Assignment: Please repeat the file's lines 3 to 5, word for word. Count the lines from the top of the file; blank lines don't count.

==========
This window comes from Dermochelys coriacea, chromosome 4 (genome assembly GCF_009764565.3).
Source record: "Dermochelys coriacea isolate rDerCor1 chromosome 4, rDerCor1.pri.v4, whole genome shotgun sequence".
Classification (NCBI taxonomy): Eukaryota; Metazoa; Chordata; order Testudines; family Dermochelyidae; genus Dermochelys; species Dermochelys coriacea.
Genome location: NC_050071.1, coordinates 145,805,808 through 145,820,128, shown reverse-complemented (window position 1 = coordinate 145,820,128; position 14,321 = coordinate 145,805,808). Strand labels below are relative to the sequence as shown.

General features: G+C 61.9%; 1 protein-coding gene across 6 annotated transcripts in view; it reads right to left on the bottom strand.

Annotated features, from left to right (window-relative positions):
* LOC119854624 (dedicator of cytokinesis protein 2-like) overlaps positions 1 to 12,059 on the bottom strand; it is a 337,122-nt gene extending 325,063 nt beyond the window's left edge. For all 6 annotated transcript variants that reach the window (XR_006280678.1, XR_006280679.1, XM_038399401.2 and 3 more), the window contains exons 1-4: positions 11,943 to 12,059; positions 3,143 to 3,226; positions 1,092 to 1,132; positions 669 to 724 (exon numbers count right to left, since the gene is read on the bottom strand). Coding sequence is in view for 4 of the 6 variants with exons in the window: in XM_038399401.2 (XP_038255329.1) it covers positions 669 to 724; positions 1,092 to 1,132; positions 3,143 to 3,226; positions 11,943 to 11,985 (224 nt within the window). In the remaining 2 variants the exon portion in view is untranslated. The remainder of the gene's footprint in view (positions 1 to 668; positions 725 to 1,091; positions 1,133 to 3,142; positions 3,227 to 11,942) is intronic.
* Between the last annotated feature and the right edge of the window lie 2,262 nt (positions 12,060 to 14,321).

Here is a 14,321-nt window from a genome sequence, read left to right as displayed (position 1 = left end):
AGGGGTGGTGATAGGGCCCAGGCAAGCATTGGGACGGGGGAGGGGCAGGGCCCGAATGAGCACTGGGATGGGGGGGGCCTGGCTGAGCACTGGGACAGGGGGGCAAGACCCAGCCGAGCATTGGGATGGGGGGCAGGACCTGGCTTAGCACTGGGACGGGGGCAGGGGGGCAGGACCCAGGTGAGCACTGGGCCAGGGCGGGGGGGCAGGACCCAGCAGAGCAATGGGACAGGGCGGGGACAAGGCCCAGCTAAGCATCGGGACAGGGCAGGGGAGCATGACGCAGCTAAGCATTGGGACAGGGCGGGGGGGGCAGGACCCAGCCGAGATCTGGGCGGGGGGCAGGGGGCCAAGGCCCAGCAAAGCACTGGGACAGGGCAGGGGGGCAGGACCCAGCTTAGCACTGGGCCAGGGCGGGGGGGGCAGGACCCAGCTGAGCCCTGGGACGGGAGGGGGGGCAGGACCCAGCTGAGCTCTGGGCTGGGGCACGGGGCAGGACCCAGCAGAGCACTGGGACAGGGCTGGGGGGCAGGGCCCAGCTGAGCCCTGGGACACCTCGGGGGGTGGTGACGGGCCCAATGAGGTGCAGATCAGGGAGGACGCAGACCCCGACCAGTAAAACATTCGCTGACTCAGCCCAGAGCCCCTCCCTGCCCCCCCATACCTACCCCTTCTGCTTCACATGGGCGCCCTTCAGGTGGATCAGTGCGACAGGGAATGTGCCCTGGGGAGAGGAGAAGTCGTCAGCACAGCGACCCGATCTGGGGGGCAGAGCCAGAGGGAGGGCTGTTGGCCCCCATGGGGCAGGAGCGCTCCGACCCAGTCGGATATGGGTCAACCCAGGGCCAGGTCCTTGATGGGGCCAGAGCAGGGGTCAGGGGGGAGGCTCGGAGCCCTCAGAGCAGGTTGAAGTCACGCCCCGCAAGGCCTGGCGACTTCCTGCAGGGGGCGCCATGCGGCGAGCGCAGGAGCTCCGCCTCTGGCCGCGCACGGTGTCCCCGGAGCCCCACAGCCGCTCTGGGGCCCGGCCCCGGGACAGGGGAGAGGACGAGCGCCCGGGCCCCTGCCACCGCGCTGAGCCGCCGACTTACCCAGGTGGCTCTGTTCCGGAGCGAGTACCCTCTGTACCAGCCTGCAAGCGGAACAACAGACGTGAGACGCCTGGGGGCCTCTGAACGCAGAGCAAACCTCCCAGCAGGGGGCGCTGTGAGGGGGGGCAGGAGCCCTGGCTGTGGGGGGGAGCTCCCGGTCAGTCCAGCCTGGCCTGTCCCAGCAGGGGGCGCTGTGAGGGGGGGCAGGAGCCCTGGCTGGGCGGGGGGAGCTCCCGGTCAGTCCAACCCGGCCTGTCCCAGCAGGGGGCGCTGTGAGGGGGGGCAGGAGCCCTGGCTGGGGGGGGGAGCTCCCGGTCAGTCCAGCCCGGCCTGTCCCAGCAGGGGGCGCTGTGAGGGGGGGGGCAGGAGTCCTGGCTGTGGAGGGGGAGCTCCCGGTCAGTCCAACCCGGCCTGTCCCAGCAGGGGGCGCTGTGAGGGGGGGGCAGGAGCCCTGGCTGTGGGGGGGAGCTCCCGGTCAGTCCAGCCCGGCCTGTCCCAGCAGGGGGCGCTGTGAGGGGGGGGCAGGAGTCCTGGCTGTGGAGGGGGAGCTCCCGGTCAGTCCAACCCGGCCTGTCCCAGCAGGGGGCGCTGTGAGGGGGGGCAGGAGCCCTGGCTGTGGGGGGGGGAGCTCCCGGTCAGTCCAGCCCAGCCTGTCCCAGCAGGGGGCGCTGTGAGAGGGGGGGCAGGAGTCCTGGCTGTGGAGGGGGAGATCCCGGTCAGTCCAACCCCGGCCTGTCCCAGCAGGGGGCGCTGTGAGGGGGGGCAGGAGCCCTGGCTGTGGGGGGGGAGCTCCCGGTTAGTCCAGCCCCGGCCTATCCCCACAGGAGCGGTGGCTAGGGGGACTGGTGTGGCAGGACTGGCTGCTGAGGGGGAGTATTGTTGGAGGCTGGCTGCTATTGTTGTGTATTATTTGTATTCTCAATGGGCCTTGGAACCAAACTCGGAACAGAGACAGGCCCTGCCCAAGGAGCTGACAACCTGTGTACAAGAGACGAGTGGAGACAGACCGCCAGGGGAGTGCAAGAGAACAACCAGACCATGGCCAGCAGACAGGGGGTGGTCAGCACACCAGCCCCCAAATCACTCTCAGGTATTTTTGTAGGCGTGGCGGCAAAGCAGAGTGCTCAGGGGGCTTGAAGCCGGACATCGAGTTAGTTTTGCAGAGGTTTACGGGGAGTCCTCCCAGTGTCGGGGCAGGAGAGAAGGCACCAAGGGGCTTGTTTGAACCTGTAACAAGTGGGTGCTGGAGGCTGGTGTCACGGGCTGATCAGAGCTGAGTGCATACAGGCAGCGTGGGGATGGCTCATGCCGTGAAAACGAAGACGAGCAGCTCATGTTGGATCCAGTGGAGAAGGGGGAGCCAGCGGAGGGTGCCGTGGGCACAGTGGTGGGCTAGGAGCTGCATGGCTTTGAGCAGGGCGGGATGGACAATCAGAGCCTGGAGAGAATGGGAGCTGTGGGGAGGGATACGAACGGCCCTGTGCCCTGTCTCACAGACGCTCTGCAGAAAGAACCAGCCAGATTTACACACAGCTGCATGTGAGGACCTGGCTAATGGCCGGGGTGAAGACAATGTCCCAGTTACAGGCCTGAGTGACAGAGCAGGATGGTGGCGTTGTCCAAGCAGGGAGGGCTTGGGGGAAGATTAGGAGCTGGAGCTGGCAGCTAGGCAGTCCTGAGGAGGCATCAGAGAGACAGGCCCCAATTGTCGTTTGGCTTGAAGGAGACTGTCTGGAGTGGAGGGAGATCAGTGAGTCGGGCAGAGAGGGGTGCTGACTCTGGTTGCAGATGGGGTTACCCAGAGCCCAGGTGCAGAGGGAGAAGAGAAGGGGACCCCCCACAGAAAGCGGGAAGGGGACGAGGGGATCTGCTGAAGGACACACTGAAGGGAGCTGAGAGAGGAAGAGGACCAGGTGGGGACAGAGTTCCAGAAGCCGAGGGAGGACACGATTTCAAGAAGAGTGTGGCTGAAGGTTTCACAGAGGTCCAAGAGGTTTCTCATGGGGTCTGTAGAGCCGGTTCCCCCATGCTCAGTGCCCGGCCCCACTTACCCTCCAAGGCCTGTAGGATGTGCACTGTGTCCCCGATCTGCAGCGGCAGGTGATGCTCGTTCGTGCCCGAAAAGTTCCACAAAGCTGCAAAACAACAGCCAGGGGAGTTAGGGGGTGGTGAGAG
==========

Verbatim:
Classification (NCBI taxonomy): Eukaryota; Metazoa; Chordata; order Testudines; family Dermochelyidae; genus Dermochelys; species Dermochelys coriacea.
Genome location: NC_050071.1, coordinates 145,805,808 through 145,820,128, shown reverse-complemented (window position 1 = coordinate 145,820,128; position 14,321 = coordinate 145,805,808). Strand labels below are relative to the sequence as shown.

General features: G+C 61.9%; 1 protein-coding gene across 6 annotated transcripts in view; it reads right to left on the bottom strand.